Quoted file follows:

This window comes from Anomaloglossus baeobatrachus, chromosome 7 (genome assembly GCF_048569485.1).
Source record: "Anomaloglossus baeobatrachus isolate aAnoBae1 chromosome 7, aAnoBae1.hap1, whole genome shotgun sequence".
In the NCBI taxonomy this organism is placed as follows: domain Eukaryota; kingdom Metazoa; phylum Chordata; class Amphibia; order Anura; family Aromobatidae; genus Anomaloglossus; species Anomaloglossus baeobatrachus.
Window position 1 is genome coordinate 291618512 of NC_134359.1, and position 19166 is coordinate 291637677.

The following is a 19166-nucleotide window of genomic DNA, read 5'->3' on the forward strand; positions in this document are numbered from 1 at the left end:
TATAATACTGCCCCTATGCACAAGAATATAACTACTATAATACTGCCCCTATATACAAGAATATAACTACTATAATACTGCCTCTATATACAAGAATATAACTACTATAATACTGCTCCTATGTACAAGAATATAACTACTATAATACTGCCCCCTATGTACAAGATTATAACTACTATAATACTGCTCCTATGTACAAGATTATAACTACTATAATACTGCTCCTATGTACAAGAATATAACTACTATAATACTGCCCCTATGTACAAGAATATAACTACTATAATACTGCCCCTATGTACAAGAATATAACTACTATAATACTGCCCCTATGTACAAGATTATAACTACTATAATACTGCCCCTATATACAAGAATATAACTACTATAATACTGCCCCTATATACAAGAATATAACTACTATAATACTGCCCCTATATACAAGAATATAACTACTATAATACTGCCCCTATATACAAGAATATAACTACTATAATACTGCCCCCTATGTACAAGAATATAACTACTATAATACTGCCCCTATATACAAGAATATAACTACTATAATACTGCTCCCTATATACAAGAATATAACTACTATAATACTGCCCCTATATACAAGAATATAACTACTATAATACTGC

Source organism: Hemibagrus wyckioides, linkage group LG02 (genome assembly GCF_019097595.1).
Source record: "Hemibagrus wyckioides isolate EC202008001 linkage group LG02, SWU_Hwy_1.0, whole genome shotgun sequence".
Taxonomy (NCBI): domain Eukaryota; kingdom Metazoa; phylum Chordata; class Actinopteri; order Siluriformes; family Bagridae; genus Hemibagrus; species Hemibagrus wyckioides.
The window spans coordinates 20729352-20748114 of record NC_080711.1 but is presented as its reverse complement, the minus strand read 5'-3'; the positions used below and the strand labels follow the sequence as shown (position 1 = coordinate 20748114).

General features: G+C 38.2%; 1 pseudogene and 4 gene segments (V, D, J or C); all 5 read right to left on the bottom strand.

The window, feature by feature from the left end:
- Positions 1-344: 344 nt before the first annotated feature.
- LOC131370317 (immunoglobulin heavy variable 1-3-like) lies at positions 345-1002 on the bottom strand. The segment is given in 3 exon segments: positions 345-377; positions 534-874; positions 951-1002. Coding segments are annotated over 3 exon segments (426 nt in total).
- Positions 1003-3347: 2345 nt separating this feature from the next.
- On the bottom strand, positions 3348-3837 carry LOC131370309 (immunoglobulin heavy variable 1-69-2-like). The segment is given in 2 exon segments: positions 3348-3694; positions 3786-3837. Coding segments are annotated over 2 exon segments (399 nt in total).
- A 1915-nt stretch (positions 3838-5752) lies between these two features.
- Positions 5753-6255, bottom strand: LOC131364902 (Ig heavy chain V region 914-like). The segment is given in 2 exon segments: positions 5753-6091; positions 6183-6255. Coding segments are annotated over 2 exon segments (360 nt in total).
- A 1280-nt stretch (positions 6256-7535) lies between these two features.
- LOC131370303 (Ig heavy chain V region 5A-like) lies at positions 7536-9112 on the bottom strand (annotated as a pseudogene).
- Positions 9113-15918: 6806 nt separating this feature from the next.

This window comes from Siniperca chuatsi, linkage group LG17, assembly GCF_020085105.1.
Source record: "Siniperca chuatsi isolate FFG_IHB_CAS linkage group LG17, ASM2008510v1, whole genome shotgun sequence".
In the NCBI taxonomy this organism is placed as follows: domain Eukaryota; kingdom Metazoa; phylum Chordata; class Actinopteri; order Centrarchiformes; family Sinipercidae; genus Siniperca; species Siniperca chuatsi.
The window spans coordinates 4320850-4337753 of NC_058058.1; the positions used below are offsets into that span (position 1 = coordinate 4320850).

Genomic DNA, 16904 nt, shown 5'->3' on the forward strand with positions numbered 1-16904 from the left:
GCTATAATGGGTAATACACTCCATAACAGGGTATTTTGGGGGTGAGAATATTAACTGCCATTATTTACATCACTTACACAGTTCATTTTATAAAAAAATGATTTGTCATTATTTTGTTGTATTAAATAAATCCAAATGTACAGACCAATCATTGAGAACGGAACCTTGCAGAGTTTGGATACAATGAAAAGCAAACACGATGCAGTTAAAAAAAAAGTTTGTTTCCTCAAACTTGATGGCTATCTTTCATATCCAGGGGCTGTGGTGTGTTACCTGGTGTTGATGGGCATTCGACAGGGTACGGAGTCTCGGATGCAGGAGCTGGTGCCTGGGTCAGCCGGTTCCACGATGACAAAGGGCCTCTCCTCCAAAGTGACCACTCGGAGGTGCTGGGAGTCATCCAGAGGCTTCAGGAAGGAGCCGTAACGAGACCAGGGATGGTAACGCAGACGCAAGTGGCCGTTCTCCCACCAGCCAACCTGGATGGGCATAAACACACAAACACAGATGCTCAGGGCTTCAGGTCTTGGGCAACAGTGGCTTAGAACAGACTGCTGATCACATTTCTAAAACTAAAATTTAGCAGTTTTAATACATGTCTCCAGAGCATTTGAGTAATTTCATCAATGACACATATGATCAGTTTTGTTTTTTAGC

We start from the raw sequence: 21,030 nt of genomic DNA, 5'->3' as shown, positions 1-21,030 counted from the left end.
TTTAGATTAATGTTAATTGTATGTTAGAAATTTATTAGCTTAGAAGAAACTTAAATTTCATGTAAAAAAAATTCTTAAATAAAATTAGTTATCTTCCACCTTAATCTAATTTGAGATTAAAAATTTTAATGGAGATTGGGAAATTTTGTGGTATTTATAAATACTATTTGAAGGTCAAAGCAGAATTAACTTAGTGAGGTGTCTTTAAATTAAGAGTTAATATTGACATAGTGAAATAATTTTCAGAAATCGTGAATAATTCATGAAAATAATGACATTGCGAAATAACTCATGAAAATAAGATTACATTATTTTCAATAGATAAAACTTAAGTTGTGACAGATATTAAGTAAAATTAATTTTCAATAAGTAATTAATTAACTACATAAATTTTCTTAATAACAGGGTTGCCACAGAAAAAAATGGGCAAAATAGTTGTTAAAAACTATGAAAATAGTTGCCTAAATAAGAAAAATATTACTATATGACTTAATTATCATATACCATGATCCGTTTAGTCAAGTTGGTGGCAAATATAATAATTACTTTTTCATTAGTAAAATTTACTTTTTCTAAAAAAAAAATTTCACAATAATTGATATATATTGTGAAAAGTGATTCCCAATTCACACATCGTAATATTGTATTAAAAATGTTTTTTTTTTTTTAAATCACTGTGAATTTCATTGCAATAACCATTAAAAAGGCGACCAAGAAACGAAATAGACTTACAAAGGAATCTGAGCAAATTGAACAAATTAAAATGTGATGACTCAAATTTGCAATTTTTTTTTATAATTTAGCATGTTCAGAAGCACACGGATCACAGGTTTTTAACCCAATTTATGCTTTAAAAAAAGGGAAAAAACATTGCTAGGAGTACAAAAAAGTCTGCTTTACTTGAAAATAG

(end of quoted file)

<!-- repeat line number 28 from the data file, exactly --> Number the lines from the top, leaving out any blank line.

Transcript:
We start from the raw sequence: 21,030 nt of genomic DNA, 5'->3' as shown, positions 1-21,030 counted from the left end.